As it happened, there was also an Aldabra giant tortoise, 130 years old,named Mzee.
This is when something really strange happened.
Owen immediately went up to Mzee and crouched down beside him, as though he were hiding behing a great boulder.
Mzee moved away as if annoyed, but the baby hippo persisted.
By the next morning, they were managing an awkward sort of cuddle.
Hippo babies stay with their mothers for 4 years, learning how to be a hippo. Owen began to be a tortoise.

The manager of the Sanctuary describes how he began to copy Mzee's feeding behaviour.
He would chew on the same grasses, wallow with him in the pond, and learnt to be active in daylight.
The two unlikely friends would sleep together side by side, fat little body against worn old shell.
Owen would be protective of his reptile companion, and would lick his face as the tortoise rested his head on Owen's soft belly.
They even learnt to communicate with rumbling sounds, unusual in either animal, and would nudge each others' feet or tails to encourage movement in the right direction!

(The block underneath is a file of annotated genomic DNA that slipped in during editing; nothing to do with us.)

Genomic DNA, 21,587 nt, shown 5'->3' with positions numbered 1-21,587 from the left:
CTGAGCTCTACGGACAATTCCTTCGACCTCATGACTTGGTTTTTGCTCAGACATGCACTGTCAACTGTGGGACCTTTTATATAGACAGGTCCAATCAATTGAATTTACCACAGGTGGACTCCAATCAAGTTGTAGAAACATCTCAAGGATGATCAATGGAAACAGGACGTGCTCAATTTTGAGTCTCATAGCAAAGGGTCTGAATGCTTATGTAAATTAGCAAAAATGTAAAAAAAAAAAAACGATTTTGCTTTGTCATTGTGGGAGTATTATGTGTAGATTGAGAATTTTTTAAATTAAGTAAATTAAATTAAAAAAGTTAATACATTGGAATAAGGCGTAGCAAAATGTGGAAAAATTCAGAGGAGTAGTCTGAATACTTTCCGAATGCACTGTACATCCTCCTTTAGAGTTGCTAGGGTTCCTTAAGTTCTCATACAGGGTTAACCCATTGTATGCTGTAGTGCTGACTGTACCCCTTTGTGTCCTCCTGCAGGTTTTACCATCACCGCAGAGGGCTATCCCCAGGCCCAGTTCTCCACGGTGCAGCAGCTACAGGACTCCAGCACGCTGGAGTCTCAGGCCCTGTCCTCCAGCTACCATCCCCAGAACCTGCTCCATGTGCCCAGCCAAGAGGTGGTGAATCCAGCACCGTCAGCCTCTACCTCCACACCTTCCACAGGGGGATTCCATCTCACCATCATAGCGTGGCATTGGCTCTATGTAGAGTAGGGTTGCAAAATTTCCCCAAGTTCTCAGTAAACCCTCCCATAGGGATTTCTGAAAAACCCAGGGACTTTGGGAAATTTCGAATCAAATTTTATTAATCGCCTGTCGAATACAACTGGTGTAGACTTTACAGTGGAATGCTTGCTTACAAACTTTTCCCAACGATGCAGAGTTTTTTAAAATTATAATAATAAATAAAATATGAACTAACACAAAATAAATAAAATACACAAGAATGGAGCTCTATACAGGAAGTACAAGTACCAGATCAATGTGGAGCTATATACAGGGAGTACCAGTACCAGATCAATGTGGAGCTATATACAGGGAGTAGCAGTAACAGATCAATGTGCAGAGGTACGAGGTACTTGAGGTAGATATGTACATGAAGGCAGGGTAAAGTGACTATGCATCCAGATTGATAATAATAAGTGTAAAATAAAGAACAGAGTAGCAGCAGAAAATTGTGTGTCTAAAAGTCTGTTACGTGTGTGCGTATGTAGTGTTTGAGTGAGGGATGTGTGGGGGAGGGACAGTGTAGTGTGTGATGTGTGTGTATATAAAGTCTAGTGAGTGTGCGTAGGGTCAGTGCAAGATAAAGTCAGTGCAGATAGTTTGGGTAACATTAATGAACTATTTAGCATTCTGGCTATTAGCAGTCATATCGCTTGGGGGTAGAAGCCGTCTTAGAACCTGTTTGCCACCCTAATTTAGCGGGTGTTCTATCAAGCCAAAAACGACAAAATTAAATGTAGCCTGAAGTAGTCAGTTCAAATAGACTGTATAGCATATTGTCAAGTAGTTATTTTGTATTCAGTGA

Lucky was a stray cat.
He was fortunate enough to be rescued by a couple in Savannah, Georgia.
They already possessed Coco, a very outspoken cockatoo.
Cockatoos have very sharp talons and strong beaks and are quite territorial.
The pair first met when Coco flew into the bedroom.
Lucky was underneath the bed.
The owners were quite nervous, but they needn't have worried!
It was a very happy meeting.
Coco first rubbed Lucky with one foot, then walked to and fro over her head.
The meeting was recorded on camera and was popular for a while on the internet.

Despite the power of Coco's beak and claws, the two animals have continued to be affectionate companions.